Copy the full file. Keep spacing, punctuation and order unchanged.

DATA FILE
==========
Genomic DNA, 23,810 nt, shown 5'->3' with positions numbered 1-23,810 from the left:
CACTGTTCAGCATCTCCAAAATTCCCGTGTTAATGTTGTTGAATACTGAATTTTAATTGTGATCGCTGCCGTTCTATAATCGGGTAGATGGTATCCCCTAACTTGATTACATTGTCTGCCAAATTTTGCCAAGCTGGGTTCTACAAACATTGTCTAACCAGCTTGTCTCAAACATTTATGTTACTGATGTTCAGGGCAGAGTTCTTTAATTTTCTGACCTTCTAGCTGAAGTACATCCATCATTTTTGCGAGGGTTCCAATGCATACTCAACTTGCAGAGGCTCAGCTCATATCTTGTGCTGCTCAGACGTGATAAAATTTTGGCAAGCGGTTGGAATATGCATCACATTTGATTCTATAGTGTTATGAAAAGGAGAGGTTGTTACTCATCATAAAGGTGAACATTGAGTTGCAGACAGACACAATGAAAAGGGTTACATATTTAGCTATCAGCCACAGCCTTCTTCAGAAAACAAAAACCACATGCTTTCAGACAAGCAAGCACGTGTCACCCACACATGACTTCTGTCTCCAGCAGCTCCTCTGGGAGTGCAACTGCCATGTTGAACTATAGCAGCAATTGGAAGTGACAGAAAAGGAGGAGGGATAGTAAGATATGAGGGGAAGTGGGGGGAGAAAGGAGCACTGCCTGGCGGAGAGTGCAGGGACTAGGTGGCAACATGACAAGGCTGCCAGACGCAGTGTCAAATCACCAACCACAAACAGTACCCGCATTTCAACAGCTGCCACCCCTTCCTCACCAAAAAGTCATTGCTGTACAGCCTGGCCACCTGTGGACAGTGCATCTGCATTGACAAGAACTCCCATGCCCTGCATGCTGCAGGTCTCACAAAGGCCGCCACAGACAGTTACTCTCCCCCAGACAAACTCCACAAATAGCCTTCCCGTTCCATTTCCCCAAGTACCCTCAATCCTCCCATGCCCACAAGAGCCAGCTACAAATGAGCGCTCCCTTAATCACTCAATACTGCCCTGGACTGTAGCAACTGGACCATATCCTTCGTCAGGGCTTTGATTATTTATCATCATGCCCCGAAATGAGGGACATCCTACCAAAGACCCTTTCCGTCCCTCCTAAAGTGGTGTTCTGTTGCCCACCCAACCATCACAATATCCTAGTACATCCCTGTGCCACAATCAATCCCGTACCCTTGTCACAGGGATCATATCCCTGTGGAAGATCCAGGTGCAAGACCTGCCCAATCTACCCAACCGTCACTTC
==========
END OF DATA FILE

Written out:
Genomic DNA, 23,810 nt, shown 5'->3' with positions numbered 1-23,810 from the left:
CACTGTTCAGCATCTCCAAAATTCCCGTGTTAATGTTGTTGAATACTGAATTTTAATTGTGATCGCTGCCGTTCTATAATCGGGTAGATGGTATCCCCTAACTTGATTACATTGTCTGCCAAATTTTGCCAAGCTGGGTTCTACAAACATTGTCTAACCAGCTTGTCTCAAACATTTATGTTACTGATGTTCAGGGCAGAGTTCTTTAATTTTCTGACCTTCTAGCTGAAGTACATCCATCATTTTTGCGAGGGTTCCAATGCATACTCAACTTGCAGAGGCTCAGCTCATATCTTGTGCTGCTCAGACGTGATAAAATTTTGGCAAGCGGTTGGAATATGCATCACATTTGATTCTATAGTGTTATGAAAAGGAGAGGTTGTTACTCATCATAAAGGTGAACATTGAGTTGCAGACAGACACAATGAAAAGGGTTACATATTTAGCTATCAGCCACAGCCTTCTTCAGAAAACAAAAACCACATGCTTTCAGACAAGCAAGCACGTGTCACCCACACATGACTTCTGTCTCCAGCAGCTCCTCTGGGAGTGCAACTGCCATGTTGAACTATAGCAGCAATTGGAAGTGACAGAAAAGGAGGAGGGATAGTAAGATATGAGGGGAAGTGGGGGGAGAAAGGAGCACTGCCTGGCGGAGAGTGCAGGGACTAGGTGGCAACATGACAAGGCTGCCAGACGCAGTGTCAAATCACCAACCACAAACAGTACCCGCATTTCAACAGCTGCCACCCCTTCCTCACCAAAAAGTCATTGCTGTACAGCCTGGCCACCTGTGGACAGTGCATCTGCATTGACAAGAACTCCCATGCCCTGCATGCTGCAGGTCTCACAAAGGCCGCCACAGACAGTTACTCTCCCCCAGACAAACTCCACAAATAGCCTTCCCGTTCCATTTCCCCAAGTACCCTCAATCCTCCCATGCCCACAAGAGCCAGCTACAAATGAGCGCTCCCTTAATCACTCAATACTGCCCTGGACTGTAGCAACTGGACCATATCCTTCGTCAGGGCTTTGATTATTTATCATCATGCCCCGAAATGAGGGACATCCTACCAAAGACCCTTTCCGTCCCTCCTAAAGTGGTGTTCTGTTGCCCACCCAACCATCACAATATCCTAGTACATCCCTGTGCCACAATCAATCCCGTACCCTTGTCACAGGGATCATATCCCTGTGGAAGATCCAGGTGCAAGACCTGCCCAATCTACCCAACCGTCACTTC